Security

Apple Finally Patches Dangerous DNS Flaw

Apple has at last issued a patch for the DNS (Domain Name System) flaw considered one of the most dangerous vulnerabilities ever to affect the Internet.

On Friday, Apple posted a security advisory saying that the patch will fix Apple's implementation of the Berkeley Internet Name Domain (BIND) DNS server in Mac OS X v10.4.11, Mac OS X Server v10.4.11, Mac OS X v10.5.4 and Mac OS X Server v10.5.4.

The DNS flaw allows an attacker to execute a cache poisoning attack, where traffic to a legitimate domain name is redirected to a malicious one after an attack on a DNS server. The user can type in the correct name for a Web site, but get a fake one instead, which can enable a phishing attack. While some users might notice if they're directed to a odd-looking Web page, many people could be successfully fooled.

Apple is among a handful of companies that security experts have said moved far too slow in reacting to the DNS bug. Other vendors, including Cisco and Microsoft, had patches ready when the existence of the flaw was disclosed on July 8. But some network administrators have reported compatibility problems with those early patches.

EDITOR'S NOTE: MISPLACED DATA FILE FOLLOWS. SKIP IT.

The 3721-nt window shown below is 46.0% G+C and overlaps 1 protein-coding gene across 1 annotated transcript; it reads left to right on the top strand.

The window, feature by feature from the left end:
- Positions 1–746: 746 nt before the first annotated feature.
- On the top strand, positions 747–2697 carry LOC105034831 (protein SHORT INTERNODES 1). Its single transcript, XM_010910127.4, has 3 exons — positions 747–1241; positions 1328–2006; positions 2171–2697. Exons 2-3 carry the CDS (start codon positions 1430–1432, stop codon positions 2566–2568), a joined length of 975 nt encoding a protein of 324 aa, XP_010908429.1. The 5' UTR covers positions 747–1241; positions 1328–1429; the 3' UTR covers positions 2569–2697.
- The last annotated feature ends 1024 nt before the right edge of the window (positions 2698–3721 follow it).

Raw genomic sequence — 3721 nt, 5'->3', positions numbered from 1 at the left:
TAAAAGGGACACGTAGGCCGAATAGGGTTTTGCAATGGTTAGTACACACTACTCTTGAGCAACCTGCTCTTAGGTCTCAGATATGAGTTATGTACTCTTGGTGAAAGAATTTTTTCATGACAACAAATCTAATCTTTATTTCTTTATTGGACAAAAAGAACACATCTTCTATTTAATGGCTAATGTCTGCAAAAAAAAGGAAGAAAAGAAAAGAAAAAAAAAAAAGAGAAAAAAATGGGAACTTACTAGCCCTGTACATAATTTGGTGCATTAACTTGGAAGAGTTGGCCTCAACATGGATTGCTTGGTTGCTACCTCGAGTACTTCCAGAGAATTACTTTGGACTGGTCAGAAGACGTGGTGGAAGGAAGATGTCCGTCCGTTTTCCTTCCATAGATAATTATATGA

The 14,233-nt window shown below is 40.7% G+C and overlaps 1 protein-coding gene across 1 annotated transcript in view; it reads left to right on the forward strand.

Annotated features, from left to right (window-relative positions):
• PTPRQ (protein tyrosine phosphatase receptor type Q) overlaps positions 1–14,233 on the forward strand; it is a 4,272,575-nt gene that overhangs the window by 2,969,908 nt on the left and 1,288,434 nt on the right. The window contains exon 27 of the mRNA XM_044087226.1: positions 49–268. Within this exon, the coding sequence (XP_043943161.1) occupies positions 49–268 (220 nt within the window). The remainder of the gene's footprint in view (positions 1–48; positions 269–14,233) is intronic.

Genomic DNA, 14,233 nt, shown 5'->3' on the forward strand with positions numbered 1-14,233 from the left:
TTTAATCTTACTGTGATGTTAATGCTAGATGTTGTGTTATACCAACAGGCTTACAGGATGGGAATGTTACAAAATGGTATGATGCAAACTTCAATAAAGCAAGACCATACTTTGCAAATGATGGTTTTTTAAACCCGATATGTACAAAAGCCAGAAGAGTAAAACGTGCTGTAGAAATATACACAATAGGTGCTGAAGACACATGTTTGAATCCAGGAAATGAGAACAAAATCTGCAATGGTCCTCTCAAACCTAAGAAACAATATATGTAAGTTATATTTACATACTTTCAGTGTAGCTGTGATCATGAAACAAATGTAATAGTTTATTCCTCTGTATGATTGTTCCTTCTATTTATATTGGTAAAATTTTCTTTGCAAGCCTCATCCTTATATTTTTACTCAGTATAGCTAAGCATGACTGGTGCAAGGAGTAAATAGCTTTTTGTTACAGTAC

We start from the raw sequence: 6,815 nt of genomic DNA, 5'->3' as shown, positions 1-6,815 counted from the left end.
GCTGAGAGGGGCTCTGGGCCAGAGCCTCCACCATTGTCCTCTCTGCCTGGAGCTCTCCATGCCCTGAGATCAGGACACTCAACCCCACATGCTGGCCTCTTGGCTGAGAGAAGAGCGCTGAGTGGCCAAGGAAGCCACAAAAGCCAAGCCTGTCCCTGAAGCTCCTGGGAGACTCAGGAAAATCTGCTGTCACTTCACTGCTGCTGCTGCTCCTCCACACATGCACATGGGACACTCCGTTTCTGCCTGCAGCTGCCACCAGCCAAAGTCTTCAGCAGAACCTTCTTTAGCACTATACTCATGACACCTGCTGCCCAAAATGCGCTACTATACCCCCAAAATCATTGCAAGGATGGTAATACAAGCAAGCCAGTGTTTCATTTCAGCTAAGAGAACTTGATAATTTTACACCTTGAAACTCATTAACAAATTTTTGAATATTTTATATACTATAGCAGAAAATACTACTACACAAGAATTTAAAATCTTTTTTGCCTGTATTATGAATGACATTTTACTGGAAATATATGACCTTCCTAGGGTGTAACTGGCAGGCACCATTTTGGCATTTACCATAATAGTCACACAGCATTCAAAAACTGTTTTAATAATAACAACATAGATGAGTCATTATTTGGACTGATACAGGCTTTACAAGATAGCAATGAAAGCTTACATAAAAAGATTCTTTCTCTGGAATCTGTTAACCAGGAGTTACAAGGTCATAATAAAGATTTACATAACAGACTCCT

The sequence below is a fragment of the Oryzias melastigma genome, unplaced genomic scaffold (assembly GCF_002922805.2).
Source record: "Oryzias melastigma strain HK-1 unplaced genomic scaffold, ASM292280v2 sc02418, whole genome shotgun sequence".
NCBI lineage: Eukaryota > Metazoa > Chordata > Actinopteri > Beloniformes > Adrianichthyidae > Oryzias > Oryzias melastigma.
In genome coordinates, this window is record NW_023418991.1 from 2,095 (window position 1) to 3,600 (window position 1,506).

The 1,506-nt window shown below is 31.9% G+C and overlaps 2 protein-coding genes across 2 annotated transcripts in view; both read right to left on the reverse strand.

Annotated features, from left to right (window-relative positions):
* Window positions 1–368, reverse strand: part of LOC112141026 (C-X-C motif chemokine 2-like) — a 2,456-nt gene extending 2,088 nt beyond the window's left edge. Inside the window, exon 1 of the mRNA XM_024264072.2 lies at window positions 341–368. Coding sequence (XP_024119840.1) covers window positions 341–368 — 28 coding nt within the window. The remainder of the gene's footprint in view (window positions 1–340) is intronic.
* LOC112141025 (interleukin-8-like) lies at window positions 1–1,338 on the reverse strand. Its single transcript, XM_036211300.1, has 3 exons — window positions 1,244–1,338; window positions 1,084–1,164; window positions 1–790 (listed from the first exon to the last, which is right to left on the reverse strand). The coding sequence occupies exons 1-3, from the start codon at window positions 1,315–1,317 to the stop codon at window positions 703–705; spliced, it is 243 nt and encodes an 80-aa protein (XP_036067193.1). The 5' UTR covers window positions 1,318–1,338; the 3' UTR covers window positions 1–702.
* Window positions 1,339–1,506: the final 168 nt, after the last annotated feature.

ISPs and major vendors with either DNS software or DNS services applied patches after the flaw's discoverer, security researcher Dan Kaminsky, coordinated a secret patching effort.

Details of how to exploit the flaw were eventually leaked on July 21, making those with still-unpatched systems especially vulnerable.

Many ISPs still have not patched their systems, and Kaminsky said those companies are moving far too slow given the danger the vulnerability poses. Some attacks have been reported.

Apple has also wrapped a dozen other fixes in the security update. The fixes can be downloaded individually or the "software update" feature can be used in OS X to download the whole batch.

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